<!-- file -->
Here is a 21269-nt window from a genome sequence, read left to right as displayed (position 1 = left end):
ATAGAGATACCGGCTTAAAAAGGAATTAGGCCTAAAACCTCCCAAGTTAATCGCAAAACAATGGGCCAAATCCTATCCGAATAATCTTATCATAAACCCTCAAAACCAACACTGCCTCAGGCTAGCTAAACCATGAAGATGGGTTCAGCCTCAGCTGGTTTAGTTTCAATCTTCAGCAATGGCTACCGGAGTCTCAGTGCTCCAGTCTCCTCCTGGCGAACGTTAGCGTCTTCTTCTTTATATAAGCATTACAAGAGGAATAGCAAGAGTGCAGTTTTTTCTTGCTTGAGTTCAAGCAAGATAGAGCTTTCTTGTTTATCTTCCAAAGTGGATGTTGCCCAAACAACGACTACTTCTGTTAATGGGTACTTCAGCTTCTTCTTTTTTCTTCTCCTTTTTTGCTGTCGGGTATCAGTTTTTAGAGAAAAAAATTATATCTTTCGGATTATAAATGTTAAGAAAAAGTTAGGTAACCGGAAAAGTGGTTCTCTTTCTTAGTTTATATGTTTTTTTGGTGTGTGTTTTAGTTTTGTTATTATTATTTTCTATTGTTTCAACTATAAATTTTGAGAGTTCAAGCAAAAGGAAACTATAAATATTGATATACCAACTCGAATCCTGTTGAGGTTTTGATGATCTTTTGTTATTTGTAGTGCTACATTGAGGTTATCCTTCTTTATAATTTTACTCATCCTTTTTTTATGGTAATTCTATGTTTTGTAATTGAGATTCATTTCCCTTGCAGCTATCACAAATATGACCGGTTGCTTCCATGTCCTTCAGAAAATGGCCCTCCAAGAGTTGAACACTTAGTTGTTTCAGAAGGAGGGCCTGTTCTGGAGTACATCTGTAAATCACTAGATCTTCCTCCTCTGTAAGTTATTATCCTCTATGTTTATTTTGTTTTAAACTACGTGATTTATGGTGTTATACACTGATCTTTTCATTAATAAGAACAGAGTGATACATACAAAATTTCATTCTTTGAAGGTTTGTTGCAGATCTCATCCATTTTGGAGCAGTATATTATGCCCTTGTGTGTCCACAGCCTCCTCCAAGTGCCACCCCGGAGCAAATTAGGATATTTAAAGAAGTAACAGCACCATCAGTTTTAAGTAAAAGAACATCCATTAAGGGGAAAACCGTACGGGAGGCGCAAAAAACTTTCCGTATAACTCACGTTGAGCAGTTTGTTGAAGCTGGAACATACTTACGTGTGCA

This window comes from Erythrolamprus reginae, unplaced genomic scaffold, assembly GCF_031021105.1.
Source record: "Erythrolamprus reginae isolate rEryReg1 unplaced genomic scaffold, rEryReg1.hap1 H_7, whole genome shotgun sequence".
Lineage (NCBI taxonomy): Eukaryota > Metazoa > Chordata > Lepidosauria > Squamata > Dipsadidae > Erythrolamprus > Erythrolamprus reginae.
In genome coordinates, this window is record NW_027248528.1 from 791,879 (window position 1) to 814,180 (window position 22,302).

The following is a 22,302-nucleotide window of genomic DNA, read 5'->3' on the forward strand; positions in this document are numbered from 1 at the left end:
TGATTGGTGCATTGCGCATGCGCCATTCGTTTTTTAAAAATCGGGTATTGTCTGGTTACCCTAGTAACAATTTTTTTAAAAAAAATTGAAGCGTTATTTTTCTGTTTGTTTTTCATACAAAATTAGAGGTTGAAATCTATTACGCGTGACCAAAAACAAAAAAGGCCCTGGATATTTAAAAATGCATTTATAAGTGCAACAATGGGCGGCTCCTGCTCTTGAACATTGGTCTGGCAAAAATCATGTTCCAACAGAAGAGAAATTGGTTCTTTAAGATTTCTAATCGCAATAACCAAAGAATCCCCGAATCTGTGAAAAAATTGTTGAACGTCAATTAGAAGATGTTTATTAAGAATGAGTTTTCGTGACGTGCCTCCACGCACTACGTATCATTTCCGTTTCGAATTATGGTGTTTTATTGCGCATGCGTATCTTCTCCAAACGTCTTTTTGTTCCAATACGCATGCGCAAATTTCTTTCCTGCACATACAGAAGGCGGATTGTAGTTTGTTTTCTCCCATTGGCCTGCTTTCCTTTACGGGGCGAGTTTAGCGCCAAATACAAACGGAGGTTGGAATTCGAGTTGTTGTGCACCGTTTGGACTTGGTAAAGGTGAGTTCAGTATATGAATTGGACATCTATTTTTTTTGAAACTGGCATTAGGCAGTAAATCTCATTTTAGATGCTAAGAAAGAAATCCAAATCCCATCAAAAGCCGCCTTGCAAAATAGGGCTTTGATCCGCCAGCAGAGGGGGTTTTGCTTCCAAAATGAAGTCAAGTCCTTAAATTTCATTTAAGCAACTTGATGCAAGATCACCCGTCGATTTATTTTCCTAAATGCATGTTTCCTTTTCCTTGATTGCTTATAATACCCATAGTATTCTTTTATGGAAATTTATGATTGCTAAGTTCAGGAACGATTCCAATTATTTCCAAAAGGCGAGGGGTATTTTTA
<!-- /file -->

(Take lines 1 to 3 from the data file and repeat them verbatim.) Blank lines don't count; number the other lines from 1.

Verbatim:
Here is a 21269-nt window from a genome sequence, read left to right as displayed (position 1 = left end):
ATAGAGATACCGGCTTAAAAAGGAATTAGGCCTAAAACCTCCCAAGTTAATCGCAAAACAATGGGCCAAATCCTATCCGAATAATCTTATCATAAACCCTCAAAACCAACACTGCCTCAGGCTAGCTAAACCATGAAGATGGGTTCAGCCTCAGCTGGTTTAGTTTCAATCTTCAGCAATGGCTACCGGAGTCTCAGTGCTCCAGTCTCCTCCTGGCGAACGTTAGCGTCTTCTTCTTTATATAAGCATTACAAGAGGAATAGCAAGAGTGCAGTTTTTTCTTGCTTGAGTTCAAGCAAGATAGAGCTTTCTTGTTTATCTTCCAAAGTGGATGTTGCCCAAACAACGACTACTTCTGTTAATGGGTACTTCAGCTTCTTCTTTTTTCTTCTCCTTTTTTGCTGTCGGGTATCAGTTTTTAGAGAAAAAAATTATATCTTTCGGATTATAAATGTTAAGAAAAAGTTAGGTAACCGGAAAAGTGGTTCTCTTTCTTAGTTTATATGTTTTTTTGGTGTGTGTTTTAGTTTTGTTATTATTATTTTCTATTGTTTCAACTATAAATTTTGAGAGTTCAAGCAAAAGGAAACTATAAATATTGATATACCAACTCGAATCCTGTTGAGGTTTTGATGATCTTTTGTTATTTGTAGTGCTACATTGAGGTTATCCTTCTTTATAATTTTACTCATCCTTTTTTTATGGTAATTCTATGTTTTGTAATTGAGATTCATTTCCCTTGCAGCTATCACAAATATGACCGGTTGCTTCCATGTCCTTCAGAAAATGGCCCTCCAAGAGTTGAACACTTAGTTGTTTCAGAAGGAGGGCCTGTTCTGGAGTACATCTGTAAATCACTAGATCTTCCTCCTCTGTAAGTTATTATCCTCTATGTTTATTTTGTTTTAAACTACGTGATTTATGGTGTTATACACTGATCTTTTCATTAATAAGAACAGAGTGATACATACAAAATTTCATTCTTTGAAGGTTTGTTGCAGATCTCATCCATTTTGGAGCAGTATATTATGCCCTTGTGTGTCCACAGCCTCCTCCAAGTGCCACCCCGGAGCAAATTAGGATATTTAAAGAAGTAACAGCACCATCAGTTTTAAGTAAAAGAACATCCATTAAGGGGAAAACCGTACGGGAGGCGCAAAAAACTTTCCGTATAACTCACGTTGAGCAGTTTGTTGAAGCTGGAACATACTTACGTGTGCA

This window comes from Erythrolamprus reginae, unplaced genomic scaffold, assembly GCF_031021105.1.